When in danger or under stress, our body will naturally go into the flight or fight response as a way to cope with and survive the situation. If the situation is overwhelming however and we are rendered helpless, where the flight or fight response is no longer possible, then the body will freeze instead which also leads to psychological fragmentation or ‘splitting’. One of the main reasons why the psyche fragments is to help us survive the experience by splitting off and keeping the unbearable feelings associated with the trauma, such as complete and utter helplessness, terror, panic, anxiety, rage, grief, and shock, away from conscious awareness. Instead we dissociate as a way in which to defend against and not feel the trauma feelings. This part, whose only function is to shield off and repress these feelings of trauma is called the “survival self”.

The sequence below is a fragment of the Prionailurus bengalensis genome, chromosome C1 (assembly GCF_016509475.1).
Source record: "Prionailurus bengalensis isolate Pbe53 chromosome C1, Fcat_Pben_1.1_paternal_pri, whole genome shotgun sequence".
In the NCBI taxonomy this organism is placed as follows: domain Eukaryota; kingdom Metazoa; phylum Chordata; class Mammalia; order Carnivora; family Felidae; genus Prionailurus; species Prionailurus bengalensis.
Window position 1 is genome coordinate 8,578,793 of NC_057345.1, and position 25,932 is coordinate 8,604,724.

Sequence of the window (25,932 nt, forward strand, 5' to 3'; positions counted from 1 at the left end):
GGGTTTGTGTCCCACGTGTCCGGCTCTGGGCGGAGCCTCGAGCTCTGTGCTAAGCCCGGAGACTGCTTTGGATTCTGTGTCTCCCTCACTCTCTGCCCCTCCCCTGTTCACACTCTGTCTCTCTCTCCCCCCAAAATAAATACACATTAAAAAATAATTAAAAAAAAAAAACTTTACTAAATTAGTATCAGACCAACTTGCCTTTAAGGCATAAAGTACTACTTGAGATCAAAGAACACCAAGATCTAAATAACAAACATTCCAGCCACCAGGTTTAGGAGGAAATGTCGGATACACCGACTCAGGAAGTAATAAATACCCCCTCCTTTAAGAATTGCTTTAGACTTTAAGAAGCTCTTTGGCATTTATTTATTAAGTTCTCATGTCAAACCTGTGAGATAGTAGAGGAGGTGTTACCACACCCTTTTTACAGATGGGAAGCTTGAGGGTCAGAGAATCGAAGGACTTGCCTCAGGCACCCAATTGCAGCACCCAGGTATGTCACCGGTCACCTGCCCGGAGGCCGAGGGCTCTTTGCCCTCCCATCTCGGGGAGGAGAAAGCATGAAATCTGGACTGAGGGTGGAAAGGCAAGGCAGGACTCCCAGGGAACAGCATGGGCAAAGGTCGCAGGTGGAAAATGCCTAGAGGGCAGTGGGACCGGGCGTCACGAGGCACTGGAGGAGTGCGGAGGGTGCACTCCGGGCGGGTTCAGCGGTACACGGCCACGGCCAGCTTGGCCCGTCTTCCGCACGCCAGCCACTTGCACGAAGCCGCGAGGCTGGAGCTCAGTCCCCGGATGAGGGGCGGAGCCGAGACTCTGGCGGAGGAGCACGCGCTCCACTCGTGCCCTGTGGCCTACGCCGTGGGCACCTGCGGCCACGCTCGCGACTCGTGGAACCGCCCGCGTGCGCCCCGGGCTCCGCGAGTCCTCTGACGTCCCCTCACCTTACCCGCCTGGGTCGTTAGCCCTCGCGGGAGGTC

Feelings and memories of the trauma lay dormant in the unconscious and get re-triggered in certain situations which can lead to re-traumatisation. Therefore, until we can face and integrate the trauma directly we will be under its unconscious influence and be negatively impacted by it which shows up in our life as relationship difficulties, illness, depression, anxiety, further traumas and so on.

Over time the person’s survival strategies have to work harder and harder in order to manage and maintain the split in order to keep the unprocessed and unresolved trauma from breaking through into conscious awareness. So although the survival strategies were life-saving at the time, long-term they become limiting, debilitating and can actually end up destroying us as with the survival strategy of severe alcoholism for example, which serves as a kind of self-induced dissociation. The ultimate strategy used to avoid the feelings of trauma being suicide.